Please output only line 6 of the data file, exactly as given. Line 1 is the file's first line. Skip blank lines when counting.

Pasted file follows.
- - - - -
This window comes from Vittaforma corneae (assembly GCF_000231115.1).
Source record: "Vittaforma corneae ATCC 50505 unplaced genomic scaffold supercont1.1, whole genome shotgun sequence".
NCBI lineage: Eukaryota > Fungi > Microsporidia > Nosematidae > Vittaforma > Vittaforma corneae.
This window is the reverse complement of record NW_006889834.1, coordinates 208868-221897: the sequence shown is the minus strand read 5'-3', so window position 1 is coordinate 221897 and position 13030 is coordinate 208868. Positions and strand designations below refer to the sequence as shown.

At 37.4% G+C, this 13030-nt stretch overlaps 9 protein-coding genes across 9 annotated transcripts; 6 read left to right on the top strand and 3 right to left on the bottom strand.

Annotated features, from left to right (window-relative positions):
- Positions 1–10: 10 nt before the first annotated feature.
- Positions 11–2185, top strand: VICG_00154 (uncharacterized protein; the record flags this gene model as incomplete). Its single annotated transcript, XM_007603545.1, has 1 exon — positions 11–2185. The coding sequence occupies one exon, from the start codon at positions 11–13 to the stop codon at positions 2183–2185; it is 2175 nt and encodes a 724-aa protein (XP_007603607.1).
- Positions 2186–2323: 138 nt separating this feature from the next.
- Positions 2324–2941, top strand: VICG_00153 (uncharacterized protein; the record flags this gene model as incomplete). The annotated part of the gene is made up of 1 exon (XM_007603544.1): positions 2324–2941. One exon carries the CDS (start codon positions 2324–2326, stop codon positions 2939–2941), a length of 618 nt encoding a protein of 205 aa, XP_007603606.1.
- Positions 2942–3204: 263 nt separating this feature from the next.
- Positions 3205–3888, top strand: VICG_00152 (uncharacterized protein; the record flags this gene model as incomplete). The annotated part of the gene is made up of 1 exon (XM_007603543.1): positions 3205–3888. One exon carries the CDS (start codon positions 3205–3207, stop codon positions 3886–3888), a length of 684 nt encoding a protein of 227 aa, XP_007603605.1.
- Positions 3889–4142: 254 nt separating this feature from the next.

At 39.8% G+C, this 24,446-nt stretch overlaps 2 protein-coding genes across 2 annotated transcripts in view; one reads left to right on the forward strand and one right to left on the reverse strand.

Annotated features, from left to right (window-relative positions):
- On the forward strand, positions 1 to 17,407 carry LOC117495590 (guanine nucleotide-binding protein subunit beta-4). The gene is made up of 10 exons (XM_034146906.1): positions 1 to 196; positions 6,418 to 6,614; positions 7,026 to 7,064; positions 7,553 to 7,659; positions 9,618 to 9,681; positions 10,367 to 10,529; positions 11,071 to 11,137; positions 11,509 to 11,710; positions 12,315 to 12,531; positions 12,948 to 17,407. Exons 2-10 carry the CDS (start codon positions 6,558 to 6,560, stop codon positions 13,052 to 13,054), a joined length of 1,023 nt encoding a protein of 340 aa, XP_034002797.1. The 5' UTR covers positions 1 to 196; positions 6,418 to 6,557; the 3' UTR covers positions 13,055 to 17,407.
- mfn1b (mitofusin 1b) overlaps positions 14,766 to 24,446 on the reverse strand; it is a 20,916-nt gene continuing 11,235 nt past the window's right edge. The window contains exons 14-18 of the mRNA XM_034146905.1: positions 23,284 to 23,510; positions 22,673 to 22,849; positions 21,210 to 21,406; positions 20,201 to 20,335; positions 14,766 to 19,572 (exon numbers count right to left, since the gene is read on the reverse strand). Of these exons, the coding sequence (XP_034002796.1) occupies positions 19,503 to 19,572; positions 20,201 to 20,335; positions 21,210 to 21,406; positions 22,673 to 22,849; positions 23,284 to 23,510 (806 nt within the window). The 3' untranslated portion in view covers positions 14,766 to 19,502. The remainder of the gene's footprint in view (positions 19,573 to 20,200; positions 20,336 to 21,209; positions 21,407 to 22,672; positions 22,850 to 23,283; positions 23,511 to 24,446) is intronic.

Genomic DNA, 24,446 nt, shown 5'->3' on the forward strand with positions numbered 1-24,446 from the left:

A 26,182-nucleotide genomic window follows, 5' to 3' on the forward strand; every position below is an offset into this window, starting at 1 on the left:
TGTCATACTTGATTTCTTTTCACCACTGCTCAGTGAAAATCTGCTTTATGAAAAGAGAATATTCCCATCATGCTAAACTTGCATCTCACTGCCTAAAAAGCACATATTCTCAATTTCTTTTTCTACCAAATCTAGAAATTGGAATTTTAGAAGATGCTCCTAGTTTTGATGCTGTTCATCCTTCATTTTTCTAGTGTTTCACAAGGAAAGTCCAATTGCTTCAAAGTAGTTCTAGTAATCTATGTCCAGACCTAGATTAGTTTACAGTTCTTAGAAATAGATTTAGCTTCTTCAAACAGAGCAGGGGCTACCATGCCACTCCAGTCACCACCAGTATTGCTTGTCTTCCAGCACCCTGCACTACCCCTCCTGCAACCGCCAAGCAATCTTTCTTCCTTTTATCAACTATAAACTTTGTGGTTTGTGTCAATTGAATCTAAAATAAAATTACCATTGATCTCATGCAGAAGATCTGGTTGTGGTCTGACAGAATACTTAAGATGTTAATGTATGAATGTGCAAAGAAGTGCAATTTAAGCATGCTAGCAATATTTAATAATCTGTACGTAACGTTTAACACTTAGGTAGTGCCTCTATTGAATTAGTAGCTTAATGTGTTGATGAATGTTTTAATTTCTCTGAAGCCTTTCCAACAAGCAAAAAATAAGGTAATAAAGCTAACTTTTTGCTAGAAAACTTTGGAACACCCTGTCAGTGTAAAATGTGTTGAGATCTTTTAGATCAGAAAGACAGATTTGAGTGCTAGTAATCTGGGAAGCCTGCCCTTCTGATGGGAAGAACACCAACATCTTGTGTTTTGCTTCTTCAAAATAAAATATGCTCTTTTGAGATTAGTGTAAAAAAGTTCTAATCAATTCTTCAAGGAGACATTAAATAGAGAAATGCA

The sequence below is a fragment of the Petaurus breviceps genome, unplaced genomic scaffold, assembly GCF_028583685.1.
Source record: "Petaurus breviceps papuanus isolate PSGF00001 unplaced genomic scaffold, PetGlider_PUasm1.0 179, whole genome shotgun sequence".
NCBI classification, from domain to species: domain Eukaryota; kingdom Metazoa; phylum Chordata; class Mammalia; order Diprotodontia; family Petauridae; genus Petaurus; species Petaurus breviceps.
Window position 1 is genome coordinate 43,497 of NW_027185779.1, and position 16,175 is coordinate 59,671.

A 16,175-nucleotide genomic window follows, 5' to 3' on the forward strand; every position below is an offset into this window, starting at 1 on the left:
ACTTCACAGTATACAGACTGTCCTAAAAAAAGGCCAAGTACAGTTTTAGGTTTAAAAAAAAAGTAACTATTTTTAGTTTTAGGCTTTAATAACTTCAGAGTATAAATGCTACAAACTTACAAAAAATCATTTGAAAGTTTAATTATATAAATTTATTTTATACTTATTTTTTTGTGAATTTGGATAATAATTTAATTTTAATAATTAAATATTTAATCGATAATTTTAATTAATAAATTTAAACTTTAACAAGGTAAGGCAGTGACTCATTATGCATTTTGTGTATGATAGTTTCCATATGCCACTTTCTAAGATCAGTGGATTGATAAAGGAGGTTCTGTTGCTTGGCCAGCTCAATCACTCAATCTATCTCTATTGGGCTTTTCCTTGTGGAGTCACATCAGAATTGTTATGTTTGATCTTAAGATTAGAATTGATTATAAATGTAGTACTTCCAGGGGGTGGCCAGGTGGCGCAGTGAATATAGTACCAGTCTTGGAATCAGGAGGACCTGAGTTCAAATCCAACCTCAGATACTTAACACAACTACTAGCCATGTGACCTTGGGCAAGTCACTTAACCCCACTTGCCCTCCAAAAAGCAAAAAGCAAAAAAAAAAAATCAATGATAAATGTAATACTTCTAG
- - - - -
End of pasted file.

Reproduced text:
Annotated features, from left to right (window-relative positions):